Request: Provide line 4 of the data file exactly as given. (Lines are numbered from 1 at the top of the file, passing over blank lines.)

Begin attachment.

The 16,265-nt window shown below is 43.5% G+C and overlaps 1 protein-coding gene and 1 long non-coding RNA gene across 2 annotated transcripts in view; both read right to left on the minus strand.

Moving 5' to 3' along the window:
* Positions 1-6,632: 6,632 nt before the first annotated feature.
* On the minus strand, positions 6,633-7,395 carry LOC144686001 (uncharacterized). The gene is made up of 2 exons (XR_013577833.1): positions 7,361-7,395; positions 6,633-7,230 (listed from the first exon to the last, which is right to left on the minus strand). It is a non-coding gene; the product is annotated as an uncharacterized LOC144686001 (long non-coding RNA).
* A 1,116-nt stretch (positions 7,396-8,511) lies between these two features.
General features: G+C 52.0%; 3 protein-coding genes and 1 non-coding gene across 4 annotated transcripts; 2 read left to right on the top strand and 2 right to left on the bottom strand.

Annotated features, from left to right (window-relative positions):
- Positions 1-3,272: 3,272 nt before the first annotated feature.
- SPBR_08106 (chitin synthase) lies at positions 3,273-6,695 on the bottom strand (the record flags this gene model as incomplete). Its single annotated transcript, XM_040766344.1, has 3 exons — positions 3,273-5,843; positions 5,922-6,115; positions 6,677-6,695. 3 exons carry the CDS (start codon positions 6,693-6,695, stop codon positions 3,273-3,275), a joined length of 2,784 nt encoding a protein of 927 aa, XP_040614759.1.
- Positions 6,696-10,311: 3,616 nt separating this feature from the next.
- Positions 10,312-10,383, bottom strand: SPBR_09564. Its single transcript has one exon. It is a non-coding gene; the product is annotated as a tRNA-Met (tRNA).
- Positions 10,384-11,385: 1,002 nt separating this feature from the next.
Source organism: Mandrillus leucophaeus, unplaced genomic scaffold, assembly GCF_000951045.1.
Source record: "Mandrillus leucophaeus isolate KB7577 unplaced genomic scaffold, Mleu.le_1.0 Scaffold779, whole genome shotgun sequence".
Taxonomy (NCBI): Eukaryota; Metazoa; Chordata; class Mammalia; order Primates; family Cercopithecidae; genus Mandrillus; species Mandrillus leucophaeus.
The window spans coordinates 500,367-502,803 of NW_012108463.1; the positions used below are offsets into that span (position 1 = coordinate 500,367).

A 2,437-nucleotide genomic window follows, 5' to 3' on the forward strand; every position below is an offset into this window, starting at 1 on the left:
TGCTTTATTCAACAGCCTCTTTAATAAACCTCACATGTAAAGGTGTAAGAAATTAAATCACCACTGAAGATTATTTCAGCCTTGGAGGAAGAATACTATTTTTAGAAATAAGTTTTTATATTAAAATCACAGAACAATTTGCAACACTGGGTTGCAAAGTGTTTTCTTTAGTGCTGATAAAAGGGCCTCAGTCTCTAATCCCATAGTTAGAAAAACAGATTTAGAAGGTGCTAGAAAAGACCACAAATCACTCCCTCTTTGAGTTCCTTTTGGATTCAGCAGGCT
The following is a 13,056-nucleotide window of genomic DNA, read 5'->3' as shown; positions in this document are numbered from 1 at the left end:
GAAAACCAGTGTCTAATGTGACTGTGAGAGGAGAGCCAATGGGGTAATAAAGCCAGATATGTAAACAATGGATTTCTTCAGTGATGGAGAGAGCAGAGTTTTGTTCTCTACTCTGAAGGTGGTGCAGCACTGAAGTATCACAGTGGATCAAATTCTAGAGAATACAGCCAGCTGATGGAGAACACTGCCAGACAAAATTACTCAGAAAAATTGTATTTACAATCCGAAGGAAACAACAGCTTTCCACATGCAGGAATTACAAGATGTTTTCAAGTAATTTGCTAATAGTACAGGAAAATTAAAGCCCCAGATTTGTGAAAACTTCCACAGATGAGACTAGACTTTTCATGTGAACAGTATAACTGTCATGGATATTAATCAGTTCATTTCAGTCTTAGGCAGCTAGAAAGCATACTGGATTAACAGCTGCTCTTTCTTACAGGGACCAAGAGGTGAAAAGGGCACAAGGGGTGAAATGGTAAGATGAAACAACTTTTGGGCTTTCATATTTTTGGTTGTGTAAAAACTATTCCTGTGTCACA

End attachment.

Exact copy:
* On the minus strand, positions 6,633-7,395 carry LOC144686001 (uncharacterized). The gene is made up of 2 exons (XR_013577833.1): positions 7,361-7,395; positions 6,633-7,230 (listed from the first exon to the last, which is right to left on the minus strand). It is a non-coding gene; the product is annotated as an uncharacterized LOC144686001 (long non-coding RNA).